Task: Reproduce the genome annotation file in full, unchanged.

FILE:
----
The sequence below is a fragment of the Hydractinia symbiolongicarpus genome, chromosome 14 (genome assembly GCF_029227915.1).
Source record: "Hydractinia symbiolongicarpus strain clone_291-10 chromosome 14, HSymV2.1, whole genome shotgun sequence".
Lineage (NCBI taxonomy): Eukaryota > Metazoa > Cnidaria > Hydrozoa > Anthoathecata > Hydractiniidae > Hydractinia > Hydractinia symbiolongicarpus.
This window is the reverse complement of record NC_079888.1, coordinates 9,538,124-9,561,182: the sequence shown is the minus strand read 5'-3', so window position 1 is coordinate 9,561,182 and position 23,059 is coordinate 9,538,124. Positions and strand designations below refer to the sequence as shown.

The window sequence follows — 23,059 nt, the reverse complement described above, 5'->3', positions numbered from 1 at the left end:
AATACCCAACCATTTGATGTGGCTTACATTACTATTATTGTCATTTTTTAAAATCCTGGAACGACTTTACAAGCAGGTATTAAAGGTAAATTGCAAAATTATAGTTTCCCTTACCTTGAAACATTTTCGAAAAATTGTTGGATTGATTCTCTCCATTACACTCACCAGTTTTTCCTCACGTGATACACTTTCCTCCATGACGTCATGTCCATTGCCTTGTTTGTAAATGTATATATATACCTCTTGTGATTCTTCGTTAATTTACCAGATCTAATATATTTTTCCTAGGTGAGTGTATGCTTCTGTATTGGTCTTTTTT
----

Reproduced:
The sequence below is a fragment of the Hydractinia symbiolongicarpus genome, chromosome 14 (genome assembly GCF_029227915.1).
Source record: "Hydractinia symbiolongicarpus strain clone_291-10 chromosome 14, HSymV2.1, whole genome shotgun sequence".
Lineage (NCBI taxonomy): Eukaryota > Metazoa > Cnidaria > Hydrozoa > Anthoathecata > Hydractiniidae > Hydractinia > Hydractinia symbiolongicarpus.
This window is the reverse complement of record NC_079888.1, coordinates 9,538,124-9,561,182: the sequence shown is the minus strand read 5'-3', so window position 1 is coordinate 9,561,182 and position 23,059 is coordinate 9,538,124. Positions and strand designations below refer to the sequence as shown.

The window sequence follows — 23,059 nt, the reverse complement described above, 5'->3', positions numbered from 1 at the left end:
AATACCCAACCATTTGATGTGGCTTACATTACTATTATTGTCATTTTTTAAAATCCTGGAACGACTTTACAAGCAGGTATTAAAGGTAAATTGCAAAATTATAGTTTCCCTTACCTTGAAACATTTTCGAAAAATTGTTGGATTGATTCTCTCCATTACACTCACCAGTTTTTCCTCACGTGATACACTTTCCTCCATGACGTCATGTCCATTGCCTTGTTTGTAAATGTATATATATACCTCTTGTGATTCTTCGTTAATTTACCAGATCTAATATATTTTTCCTAGGTGAGTGTATGCTTCTGTATTGGTCTTTTTT